This September is PCOS awareness month. PCOS -polycystic ovarian syndrome -is a cluster of symptoms found in approximately 1 in 5 women. It is associated with irregular periods, potentially reduced fertility, acne and excess body hair.
Some 70% of people with PCOS also have insulin resistance (1). This insulin resistance is one of the reasons why PCOS is associated with people of a larger body, and difficulty with intention weight loss. Insulin is a hormone that that regulates glucose sugar in the blood to be used for immediate energy or stored. After eating, insulin levels rise in response to blood glucose rising, with both glucose and insulin falling after this. When insulin resistance occurs, the body becomes inefficient at using insulin to manage even normal levels of glucose. With resistance, a higher amount of circulating insulin is required to have the same effect. Insulin resistance is commonly associated with type 2 diabetes.
In PCOS, high levels of insulin the the body delivers more insulin to the ovaries. The ovaries respond to this by producing higher levels of testosterone, a male hormone (2). In a feedback loop, insulin resistance (or high insulin levels) is both a symptom and driver of PCOS expression. As such, being able to improve insulin sensitivity may help to manage PCOS symptoms. Plus, it can help to reduce the risk of type 2 diabetes later on.
Both insulin resistance and PCOS are highly individual, so will look different in each person with either or both conditions.
Insulin resistance can drive cravings for carbohydrate-rich foods. This can lead to a higher intake of food and additional weight gain, which then adds to the strength of insulin resistance and PCOS symptoms. For people with PCOS who are in larger bodies or have strong cravings, this can make advice to eat less and lose weight difficult and frustrating.
In some cases, doctors may prescribe metformin. This is a drug commonly given to people with type 2 diabetes, to support the body’s handling of insulin to improve blood sugar levels. However, there are diet and lifestyle tweaks to support management of PCOS and insulin resistance too.
Eating regularly (for example, three main meals with two or three snacks throughout the day) can help to keep bloody sugar levels stable. If you are someone who doesn’t eat until you’re really hungry, this can help to stop overeating as well. Inclusion of foods with a low GI and source of protein can be helpful for staying full for longer, as these foods take longer to move through the digestive system. Getting plenty of fibre (generally high in low GI foods such as fruit and veg and whole grains), is also important for your overall health too, and can help to lower cholesterol levels.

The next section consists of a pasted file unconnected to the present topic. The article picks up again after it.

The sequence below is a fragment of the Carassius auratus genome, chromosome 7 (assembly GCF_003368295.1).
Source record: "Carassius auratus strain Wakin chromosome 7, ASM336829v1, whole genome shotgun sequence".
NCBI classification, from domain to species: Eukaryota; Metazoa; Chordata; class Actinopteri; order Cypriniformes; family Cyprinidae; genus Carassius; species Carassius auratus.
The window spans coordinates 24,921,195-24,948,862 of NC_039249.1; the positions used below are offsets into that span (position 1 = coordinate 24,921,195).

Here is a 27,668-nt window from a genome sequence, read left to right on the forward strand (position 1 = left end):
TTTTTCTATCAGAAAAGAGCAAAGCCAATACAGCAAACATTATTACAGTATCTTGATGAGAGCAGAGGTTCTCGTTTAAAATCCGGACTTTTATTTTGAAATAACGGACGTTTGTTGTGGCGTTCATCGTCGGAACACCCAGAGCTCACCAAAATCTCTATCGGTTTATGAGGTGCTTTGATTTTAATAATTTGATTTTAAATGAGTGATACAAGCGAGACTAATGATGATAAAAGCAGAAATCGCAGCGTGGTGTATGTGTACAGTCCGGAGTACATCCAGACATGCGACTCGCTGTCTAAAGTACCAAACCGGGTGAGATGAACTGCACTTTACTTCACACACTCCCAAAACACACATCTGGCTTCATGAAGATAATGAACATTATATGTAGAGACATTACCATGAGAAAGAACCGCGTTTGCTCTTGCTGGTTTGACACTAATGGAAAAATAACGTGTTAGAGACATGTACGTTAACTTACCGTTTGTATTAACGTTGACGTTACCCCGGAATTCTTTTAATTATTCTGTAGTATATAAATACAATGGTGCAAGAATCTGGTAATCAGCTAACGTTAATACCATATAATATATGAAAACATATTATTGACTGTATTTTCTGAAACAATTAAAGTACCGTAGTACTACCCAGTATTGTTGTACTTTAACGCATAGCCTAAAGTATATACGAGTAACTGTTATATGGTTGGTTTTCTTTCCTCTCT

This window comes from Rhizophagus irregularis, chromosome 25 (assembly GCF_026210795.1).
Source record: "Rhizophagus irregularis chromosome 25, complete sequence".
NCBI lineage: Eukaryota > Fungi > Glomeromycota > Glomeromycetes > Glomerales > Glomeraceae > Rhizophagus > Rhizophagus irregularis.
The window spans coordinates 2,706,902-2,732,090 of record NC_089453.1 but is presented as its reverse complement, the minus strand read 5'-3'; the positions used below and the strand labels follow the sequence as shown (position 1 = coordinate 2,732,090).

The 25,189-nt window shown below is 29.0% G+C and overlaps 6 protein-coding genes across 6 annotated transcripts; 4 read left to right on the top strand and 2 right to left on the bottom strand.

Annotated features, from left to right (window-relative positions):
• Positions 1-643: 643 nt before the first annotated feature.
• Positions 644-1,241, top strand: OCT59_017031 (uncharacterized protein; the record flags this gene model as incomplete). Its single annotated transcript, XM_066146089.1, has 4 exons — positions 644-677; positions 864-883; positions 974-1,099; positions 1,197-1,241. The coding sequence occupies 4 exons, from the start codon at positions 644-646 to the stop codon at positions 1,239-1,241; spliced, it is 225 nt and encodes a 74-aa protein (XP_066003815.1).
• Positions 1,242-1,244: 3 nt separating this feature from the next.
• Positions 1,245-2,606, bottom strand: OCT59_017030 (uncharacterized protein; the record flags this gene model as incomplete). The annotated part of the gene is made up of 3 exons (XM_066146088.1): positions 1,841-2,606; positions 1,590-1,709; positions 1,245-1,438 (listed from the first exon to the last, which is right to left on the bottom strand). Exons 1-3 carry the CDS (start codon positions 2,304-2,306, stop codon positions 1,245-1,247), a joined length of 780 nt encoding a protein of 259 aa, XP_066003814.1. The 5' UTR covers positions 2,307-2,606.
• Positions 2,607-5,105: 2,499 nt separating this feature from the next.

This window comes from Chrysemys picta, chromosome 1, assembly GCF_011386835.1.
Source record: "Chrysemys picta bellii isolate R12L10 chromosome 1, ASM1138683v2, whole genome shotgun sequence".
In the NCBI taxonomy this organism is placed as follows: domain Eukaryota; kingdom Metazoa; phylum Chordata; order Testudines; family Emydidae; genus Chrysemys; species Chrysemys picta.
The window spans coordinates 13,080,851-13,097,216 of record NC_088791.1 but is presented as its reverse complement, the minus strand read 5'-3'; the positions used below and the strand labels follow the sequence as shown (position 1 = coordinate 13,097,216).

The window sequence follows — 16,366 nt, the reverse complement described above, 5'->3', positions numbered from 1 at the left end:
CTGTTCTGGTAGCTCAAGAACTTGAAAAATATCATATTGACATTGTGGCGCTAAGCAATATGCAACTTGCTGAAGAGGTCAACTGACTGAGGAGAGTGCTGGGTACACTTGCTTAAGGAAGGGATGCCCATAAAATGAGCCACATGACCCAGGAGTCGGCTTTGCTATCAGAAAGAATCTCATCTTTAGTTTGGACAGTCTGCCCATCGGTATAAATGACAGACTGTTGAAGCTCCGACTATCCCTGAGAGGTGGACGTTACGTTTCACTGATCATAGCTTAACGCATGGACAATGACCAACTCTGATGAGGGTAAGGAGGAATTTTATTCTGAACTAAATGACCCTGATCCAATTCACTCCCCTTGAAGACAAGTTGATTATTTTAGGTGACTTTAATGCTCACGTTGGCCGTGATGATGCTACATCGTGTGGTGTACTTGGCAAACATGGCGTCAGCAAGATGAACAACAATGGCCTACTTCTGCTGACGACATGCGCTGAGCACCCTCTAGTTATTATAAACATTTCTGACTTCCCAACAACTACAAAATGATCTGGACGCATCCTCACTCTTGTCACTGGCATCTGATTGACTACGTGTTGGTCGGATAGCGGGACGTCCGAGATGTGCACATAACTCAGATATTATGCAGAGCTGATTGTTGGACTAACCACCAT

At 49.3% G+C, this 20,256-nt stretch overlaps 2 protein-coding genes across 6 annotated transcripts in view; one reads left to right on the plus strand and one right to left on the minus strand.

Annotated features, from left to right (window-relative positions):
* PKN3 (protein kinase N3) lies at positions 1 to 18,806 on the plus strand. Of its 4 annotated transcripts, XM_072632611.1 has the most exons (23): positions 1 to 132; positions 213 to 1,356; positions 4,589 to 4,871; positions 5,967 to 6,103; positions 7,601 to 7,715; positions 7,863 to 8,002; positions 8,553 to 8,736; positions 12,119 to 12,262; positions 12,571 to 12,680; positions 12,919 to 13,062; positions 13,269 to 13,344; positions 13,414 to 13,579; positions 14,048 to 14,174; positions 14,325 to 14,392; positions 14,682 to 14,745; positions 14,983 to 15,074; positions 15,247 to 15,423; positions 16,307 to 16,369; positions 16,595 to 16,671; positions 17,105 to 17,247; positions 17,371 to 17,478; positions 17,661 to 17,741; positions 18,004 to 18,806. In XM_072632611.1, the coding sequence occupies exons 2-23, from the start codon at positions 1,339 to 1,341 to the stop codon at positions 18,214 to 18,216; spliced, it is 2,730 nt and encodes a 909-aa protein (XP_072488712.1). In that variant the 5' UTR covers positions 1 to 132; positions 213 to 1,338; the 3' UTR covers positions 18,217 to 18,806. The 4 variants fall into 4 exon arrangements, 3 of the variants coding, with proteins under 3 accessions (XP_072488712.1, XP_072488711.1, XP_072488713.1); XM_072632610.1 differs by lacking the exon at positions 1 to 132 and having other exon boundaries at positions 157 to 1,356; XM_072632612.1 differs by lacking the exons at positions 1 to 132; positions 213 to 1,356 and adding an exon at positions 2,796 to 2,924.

You may find a moderate carbohydrate intake helpful. This means there is still rooms for fibre and the variety of micronutrients in carbohydrates, such as B vitamins in cereal grains and beta carotene in orange and green veg. Plus, carbohydrates are filling and satisfying, so you shouldn’t have to cut them out if you enjoy them. By reducing carbohydrates from a high to moderate part of your day, the impact insulin resistance can be lessened.
Exercise can also help. Higher intensity sessions may have the strongest impact of insulin resistance and can be done in a short time frame. However, they can also increase cortisol -the stress hormone -so be cautious of doing these sessions too often or for too long. Too much cortisol can actually increase insulin resistance, so finding a balance is important. More moderate intensity cardio exercise such as walking, swimming and cycling are also good options.
UK guidelines recommend strength (resistance) training twice a week (3). This can include weights, resistance bands or simply body weight. Resistance training supports bone mass density, and building muscle can increase your daily energy expenditure, even when at rest.
Finally, don’t forget to rest! This includes active recovery, but also just letting yourself be still. Time spent on the sofa is a-ok. Although some yoga classes can be quite intense and will count towards your resistance training quota, a slower Hatha class or restorative session can be a really nice way to unwind. It’s a great way to stop cortisol levels sneaking up, and is good for mobility too!
As insulin is reduced, the body has less of a drive towards producing high androgen hormones, helping to relieve symptoms of PCOS.
[…] to learn more about PCOS? Read my previous post on the link between PCOS and insulin resistance, or see my guest post on PCOS for KC […]